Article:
BENECO files charges versus Landbank on P58 million subsidy

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BAGUIO CITY – The Benguet Electric Cooperative (BENECO) recently filed charges of breach of contract with prayer for specific performance, damages and writ of preliminary mandatory injunction against Landbank of the Philippines Baguio branch along Marcos Highway in relation to the unwarranted withdrawal of the P58 million deposited for the implementation of the electric cooperative’s sitio electrification program (SEP).

In a 23-page complaint, BENECO general manager Engr. Melchor S. Licoben and board president lawyer Esteban Somngi stated that the management of the government bank headed by branch manager Liza Mendes, without their knowledge, allowed the withdrawal of the P58.6 million deposited by the electric cooperative which was a subsidy from the National Electrification Administration (NEA).

The complaint pointed out that the engagement of the bank’s services as a depository of BENECO’s funds involves a contract of deposits where the electric cooperative is the depositor and the bank is the depositary.

Further, the depositary is obliged to keep the things safely and to return it when required to the depositor or to his heirs and successors or to the person who may have been designated in the said contract.

The complaint stipulated that the contract between BENECO and Landbank makes the electric cooperative as the creditor and the banks the debtor where the nature of the contract between the parties is not an ordinary contract but a special contract.

According to the complaint, banks like Landbank have the obligation to treat their clients’ accounts meticulously and with the highest degree of care, considering the fiduciary nature of their relationship, thus, the delegation required of banks is more than that of a good father of a family.

In every case, the depositor expects the bank to treat his or her account with the utmost fidelity whether such account consists of a few hundred pesos or of millions.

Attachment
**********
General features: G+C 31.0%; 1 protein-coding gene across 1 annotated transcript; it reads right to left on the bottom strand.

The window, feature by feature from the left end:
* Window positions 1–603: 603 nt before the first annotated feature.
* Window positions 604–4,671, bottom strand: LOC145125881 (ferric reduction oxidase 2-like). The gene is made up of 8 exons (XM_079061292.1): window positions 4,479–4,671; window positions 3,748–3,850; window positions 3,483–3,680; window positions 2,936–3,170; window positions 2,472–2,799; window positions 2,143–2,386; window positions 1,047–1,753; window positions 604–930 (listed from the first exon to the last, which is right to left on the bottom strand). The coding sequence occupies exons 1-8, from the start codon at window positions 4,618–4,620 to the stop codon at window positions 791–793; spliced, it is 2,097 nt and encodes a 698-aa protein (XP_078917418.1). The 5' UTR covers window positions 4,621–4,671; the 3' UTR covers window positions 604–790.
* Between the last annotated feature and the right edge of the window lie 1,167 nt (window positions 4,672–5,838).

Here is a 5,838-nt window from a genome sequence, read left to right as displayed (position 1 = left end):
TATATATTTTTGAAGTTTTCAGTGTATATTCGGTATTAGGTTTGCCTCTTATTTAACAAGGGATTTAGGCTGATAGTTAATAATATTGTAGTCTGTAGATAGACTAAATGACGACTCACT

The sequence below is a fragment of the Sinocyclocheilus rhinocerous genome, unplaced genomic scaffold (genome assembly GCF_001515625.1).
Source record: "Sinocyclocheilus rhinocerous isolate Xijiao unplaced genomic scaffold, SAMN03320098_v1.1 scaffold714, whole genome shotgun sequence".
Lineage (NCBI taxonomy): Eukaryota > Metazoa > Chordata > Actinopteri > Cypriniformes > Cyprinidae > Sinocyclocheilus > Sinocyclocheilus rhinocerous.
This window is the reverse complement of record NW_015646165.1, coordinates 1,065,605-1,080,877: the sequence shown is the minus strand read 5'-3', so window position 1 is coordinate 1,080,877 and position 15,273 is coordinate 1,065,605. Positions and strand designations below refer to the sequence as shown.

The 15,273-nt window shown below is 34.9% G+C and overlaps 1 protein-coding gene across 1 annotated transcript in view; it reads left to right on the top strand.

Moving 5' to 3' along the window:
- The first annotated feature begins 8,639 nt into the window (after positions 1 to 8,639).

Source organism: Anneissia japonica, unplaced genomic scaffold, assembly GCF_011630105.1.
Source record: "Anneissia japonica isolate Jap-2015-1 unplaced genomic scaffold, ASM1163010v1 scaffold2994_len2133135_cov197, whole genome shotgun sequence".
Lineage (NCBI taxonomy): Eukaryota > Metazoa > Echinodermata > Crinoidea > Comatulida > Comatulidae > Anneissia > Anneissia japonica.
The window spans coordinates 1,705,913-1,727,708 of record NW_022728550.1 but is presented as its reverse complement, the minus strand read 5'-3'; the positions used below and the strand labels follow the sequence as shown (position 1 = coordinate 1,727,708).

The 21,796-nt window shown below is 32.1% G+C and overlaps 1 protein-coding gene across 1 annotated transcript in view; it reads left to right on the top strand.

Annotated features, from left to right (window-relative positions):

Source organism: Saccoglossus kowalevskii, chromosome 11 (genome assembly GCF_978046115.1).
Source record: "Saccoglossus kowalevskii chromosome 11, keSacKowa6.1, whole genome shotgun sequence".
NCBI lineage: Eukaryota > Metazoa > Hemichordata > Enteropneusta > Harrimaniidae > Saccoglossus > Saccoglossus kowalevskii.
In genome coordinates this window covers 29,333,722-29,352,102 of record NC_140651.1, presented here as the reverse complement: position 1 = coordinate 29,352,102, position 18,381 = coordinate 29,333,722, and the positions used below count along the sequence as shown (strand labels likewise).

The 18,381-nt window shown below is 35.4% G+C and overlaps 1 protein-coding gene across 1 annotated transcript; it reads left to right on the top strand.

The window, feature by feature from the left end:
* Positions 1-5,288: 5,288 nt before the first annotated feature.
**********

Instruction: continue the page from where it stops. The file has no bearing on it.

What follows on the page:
The complaint alleged that the bank violated its contract with BENECO when it stopped recognizing Engr. Licoben and Atty. Somngi as the authorized signatories and began to recognize Atty. Rafael and Luke Gomeyac as signatories to the same instead.

Moreover, the bank made an unauthorized disclosure of BENECO’s accounts with the Rafael camp when it allowed withdrawal on separate occasions, the unauthorized withdrawal of P1,030,640 and P58,620,715.04.

Worst, the bank allowed the withdrawal of the said amounts without the passbook which was in the possession of BENECO where the withdrawal of the P58 million also closed the account where it was drawn.

The complaint asserted that the bank cannot rely on the questionable NEA-BOA resolutions that ordered the preventive suspension of Licoben, Somngi and the 6 directors to change the authorized signatories.

While it might be true that Licoben and Somngi might have been suspended but the same should not be an excuse for the bank to change the authorized signatories as being preventively suspended is different from changing the authorized signatories.

The complaint explained that the bank cannot defer to Rafael and Gomeyac as the authorized signatories as the contract of deposit between BENECO and the bank was a continuation of the contract then signed with the late general manager Gerardo P. Verzosa, the predecessor of Engr. Licoben where the same is an existing agreement between BENECO represented by Licoben and Somngi who are likewise the authorized signatories.

The complaint argued that Rafael is not the party with whom the bank signed the contract of deposit and neither she was privy in the execution of the contract and that she was not capacitated to enter into any transaction with the bank as the duly authorized representative and signatory of BENECO.

Moreover, Rafael is neither BENECO’s authorized creditor, depositor or trustor, thus, the relativity of the contract extends only to BENECO and the bank not to Rafael or Gomeyac.

The complaint accused that the bank’s decision to change signatories has no legal basis as it was hastily done where the bank should have patiently waited for the resolution of Licoben’s motion for reconsideration and Somngi’s letter before acting on the change of signatories and the best that the bank should have done is to observe status quo. And still continued to honor the checks and transactions signed by Licoben and Somngi.

The complaint said that the preventive suspension order used by the defendants used to effect a change in signatories is not a court order but instead a provisional measure connected to an administrative case that is yet to be resolved by the NEA-BOA.

The bank could have observed neutrality and continued to still recognize Licoben and Somngi as authorized signatories instead of accepting with ease the preventive suspension order and unilaterally deciding to change the authorized signatories to BENECO’s accounts.

The bank could have filed a petition for inter-pleader before the courts to finally determine who between Rafael and Licoben should be the general manager before taking any drastic action to change the authorized signatories.